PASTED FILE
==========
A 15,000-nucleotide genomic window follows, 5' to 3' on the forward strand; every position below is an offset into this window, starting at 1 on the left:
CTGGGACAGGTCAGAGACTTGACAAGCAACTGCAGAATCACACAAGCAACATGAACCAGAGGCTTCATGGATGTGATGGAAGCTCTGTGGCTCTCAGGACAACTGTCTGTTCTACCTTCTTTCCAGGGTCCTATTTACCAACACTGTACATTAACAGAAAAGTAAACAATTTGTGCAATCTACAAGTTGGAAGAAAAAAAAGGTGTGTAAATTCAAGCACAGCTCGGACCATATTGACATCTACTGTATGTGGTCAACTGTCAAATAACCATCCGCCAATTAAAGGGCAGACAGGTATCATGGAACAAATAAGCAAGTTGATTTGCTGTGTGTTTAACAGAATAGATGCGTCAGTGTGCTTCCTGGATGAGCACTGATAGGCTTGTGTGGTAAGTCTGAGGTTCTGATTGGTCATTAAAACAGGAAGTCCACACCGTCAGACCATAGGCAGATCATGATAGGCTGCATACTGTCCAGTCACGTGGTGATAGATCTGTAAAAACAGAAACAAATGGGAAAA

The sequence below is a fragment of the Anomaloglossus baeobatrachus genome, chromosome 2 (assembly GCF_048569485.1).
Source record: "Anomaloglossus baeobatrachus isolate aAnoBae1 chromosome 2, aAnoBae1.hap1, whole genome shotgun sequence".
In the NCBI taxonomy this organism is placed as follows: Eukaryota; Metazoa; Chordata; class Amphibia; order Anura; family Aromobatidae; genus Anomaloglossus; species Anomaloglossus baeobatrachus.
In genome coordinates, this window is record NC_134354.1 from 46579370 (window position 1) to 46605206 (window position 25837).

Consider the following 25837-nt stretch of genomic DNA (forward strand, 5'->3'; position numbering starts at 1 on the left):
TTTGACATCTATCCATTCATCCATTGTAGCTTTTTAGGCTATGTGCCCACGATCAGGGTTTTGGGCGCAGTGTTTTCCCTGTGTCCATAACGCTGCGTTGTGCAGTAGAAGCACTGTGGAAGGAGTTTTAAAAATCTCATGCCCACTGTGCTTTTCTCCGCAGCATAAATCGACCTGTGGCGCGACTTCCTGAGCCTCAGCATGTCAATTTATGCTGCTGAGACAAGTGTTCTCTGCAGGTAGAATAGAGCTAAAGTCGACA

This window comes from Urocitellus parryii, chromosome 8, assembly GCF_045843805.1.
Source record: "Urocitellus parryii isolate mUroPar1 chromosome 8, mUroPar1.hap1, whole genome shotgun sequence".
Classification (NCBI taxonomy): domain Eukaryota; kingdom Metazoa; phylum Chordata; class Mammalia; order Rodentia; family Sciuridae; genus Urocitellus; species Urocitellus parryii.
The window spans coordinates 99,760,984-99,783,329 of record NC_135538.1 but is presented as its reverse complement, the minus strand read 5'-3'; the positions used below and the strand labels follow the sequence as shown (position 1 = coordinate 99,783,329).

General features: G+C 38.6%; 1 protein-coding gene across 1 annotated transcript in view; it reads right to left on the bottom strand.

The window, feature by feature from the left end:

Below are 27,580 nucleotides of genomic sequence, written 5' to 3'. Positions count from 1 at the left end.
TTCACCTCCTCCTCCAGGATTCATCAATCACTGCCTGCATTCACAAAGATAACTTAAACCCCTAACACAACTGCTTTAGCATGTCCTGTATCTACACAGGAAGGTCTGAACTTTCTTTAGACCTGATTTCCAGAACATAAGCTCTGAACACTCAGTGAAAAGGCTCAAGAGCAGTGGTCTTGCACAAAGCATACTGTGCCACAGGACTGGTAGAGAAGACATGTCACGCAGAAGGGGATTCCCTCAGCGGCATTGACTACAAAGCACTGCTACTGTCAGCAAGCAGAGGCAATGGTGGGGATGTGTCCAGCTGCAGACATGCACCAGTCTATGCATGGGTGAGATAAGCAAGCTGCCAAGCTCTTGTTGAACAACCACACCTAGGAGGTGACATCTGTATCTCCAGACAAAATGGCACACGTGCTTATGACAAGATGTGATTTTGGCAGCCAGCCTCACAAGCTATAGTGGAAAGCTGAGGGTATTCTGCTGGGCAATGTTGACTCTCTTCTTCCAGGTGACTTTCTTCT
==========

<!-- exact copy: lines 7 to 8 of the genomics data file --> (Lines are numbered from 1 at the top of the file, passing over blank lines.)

Consider the following 25837-nt stretch of genomic DNA (forward strand, 5'->3'; position numbering starts at 1 on the left):
TTTGACATCTATCCATTCATCCATTGTAGCTTTTTAGGCTATGTGCCCACGATCAGGGTTTTGGGCGCAGTGTTTTCCCTGTGTCCATAACGCTGCGTTGTGCAGTAGAAGCACTGTGGAAGGAGTTTTAAAAATCTCATGCCCACTGTGCTTTTCTCCGCAGCATAAATCGACCTGTGGCGCGACTTCCTGAGCCTCAGCATGTCAATTTATGCTGCTGAGACAAGTGTTCTCTGCAGGTAGAATAGAGCTAAAGTCGACA